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World War I Hospital Ship

Model of St. Andrew

An unfinished model of the St Andrew, a WWI hospital ship reveals amazing details in the construction of living quarters, a 'hospital' ward and soldier figures.
It was initially built by a surgeon who served on her. It is thought that the metal from Bully Beef cans was used to construct the hull.

A Cork Harbour Master, the late Captain P Mullan, continued its construction.


Hospital Ship model with decks and cabins exposed
horizonal break
Photograph of St Andrew horizonal break
horizonal break with red doors

MV St Andrew

The MV St Andrew was built in 1906 by John Brown & Co. Shipyard, Glasgow. She entered the Fishguard - Rosslare service in 1908. Her three almost identical sister ships St David, St. Patrick and St. George were already sailing this route and represented "the last word in luxury" at the time.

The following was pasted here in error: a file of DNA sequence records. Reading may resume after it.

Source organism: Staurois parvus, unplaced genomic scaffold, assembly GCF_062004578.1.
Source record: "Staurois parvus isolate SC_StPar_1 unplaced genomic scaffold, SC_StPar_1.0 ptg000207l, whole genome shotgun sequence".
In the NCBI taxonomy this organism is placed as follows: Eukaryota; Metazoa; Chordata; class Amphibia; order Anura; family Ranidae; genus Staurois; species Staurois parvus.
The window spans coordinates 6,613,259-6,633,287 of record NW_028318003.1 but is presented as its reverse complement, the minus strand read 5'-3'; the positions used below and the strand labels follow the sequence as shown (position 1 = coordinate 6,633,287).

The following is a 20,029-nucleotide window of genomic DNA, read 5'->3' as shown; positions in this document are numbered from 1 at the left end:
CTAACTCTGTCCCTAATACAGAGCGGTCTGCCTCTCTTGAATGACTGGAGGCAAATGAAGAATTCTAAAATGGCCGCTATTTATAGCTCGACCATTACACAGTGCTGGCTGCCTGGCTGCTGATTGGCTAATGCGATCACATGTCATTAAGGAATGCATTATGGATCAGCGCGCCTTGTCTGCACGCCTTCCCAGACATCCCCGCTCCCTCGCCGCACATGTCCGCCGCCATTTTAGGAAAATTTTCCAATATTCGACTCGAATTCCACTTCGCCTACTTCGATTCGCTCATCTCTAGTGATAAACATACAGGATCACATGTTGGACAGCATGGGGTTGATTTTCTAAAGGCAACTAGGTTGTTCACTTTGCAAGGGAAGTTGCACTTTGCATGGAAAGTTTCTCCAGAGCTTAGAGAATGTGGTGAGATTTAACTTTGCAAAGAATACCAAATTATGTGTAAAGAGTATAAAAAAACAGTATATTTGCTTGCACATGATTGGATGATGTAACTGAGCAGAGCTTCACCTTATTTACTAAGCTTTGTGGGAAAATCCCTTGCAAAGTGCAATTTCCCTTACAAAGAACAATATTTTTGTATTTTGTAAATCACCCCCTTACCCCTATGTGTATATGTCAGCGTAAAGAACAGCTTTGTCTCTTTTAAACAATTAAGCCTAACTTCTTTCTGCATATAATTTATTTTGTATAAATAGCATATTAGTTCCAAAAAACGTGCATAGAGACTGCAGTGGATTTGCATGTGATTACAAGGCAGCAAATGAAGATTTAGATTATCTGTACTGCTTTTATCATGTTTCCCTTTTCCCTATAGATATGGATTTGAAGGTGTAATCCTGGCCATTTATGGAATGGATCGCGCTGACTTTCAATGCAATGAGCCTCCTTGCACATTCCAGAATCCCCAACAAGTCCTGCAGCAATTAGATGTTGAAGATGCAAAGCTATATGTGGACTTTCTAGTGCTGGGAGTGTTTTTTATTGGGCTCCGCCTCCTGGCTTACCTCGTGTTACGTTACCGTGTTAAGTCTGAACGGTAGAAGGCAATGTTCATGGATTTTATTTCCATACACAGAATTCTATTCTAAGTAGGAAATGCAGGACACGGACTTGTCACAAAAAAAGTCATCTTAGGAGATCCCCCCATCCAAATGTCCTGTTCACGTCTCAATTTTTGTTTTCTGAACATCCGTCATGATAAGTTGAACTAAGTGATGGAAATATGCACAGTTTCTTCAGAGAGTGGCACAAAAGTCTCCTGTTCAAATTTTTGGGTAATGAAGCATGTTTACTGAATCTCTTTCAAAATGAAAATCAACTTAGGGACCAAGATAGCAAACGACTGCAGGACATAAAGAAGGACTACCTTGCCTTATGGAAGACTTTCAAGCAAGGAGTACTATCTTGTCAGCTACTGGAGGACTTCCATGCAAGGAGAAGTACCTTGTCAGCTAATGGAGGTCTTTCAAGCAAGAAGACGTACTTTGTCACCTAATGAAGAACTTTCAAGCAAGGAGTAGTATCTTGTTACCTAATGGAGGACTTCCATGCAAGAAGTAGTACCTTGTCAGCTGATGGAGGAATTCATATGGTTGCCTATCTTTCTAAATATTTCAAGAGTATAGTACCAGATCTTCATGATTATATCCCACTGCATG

In 1914 she was taken over by the Ministry of Defence and commissioned as a Military Hospital (one of five in the first month of the war). The St Patrick and St David were also converted for use as hospital ships (the St George having been sold the previous year to the Canadian Pacific Railway Co.

Decommissioned in 1919, she was later renamed the MV Fishguard and withdrawn from service in 1933.

horizonal break with red doors